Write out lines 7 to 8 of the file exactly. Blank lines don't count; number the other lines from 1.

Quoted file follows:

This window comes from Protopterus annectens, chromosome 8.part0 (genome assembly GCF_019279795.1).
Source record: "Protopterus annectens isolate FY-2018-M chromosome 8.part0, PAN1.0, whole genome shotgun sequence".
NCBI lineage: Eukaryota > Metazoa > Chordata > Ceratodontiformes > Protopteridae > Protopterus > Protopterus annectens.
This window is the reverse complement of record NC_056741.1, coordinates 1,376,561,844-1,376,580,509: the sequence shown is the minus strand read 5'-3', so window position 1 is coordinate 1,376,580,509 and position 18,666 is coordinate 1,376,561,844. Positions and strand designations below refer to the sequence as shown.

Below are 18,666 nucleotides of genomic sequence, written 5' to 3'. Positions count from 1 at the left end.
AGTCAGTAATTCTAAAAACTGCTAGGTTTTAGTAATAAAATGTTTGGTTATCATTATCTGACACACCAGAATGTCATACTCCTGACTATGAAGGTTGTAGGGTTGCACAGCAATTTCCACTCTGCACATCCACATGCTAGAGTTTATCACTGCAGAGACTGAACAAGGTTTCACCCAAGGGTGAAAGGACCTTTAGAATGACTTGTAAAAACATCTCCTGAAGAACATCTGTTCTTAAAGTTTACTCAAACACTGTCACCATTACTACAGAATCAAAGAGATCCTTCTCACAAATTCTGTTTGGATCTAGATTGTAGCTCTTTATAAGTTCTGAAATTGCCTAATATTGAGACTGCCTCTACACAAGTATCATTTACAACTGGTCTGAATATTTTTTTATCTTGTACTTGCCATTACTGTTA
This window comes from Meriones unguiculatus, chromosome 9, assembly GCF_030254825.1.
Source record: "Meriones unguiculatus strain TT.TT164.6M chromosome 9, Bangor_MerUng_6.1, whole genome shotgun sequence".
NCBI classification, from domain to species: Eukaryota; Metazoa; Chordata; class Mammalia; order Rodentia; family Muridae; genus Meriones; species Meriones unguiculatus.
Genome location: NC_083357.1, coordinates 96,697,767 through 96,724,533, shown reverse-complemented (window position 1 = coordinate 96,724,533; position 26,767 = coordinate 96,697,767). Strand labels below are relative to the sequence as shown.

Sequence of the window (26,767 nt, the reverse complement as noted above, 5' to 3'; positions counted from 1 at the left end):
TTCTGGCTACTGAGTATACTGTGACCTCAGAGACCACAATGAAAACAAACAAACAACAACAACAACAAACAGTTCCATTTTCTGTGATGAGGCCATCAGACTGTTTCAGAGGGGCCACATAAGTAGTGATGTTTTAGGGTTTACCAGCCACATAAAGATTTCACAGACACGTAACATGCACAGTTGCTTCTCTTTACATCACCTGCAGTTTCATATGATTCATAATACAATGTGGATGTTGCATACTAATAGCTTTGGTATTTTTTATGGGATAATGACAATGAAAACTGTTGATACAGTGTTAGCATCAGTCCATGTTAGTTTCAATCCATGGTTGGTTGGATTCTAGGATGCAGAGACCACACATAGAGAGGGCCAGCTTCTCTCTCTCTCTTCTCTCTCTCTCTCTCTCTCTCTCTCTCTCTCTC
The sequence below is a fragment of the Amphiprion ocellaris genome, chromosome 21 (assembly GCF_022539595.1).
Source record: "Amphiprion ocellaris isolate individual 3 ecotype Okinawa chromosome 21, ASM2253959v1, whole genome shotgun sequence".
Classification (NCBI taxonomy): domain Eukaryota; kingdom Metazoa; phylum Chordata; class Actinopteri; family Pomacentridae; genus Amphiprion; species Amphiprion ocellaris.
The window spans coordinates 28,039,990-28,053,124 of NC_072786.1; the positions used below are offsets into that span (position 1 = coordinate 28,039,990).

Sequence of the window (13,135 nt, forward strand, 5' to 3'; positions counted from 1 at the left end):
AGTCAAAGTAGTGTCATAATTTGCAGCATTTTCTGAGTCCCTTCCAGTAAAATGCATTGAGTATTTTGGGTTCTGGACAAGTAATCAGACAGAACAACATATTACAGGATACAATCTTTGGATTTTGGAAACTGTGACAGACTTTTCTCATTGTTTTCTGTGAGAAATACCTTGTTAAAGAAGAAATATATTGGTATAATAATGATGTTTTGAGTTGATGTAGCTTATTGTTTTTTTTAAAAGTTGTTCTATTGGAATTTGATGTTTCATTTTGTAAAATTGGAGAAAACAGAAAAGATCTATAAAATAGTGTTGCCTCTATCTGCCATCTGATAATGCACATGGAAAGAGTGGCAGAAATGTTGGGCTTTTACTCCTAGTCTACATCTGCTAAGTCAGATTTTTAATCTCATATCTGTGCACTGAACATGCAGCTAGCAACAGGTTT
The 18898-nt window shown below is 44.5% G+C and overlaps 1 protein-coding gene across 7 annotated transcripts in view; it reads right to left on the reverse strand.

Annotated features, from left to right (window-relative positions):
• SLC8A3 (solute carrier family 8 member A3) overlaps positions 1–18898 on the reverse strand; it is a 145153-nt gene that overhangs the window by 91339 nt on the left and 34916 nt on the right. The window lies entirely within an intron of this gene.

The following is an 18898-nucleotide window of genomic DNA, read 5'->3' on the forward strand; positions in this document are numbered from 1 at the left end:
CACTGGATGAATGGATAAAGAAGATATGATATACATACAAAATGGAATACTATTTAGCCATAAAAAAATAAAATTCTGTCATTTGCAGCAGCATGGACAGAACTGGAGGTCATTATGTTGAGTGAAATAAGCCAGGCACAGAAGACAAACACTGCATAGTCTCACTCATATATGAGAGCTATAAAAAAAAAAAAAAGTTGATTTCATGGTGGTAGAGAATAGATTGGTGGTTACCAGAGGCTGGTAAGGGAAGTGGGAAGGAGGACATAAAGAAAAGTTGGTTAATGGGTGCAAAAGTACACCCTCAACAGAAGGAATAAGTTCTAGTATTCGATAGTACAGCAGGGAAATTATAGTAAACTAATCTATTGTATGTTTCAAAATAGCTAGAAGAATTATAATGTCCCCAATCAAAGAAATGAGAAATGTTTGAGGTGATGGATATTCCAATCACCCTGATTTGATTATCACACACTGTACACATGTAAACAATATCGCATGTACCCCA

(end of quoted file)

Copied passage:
This window comes from Meriones unguiculatus, chromosome 9, assembly GCF_030254825.1.
Source record: "Meriones unguiculatus strain TT.TT164.6M chromosome 9, Bangor_MerUng_6.1, whole genome shotgun sequence".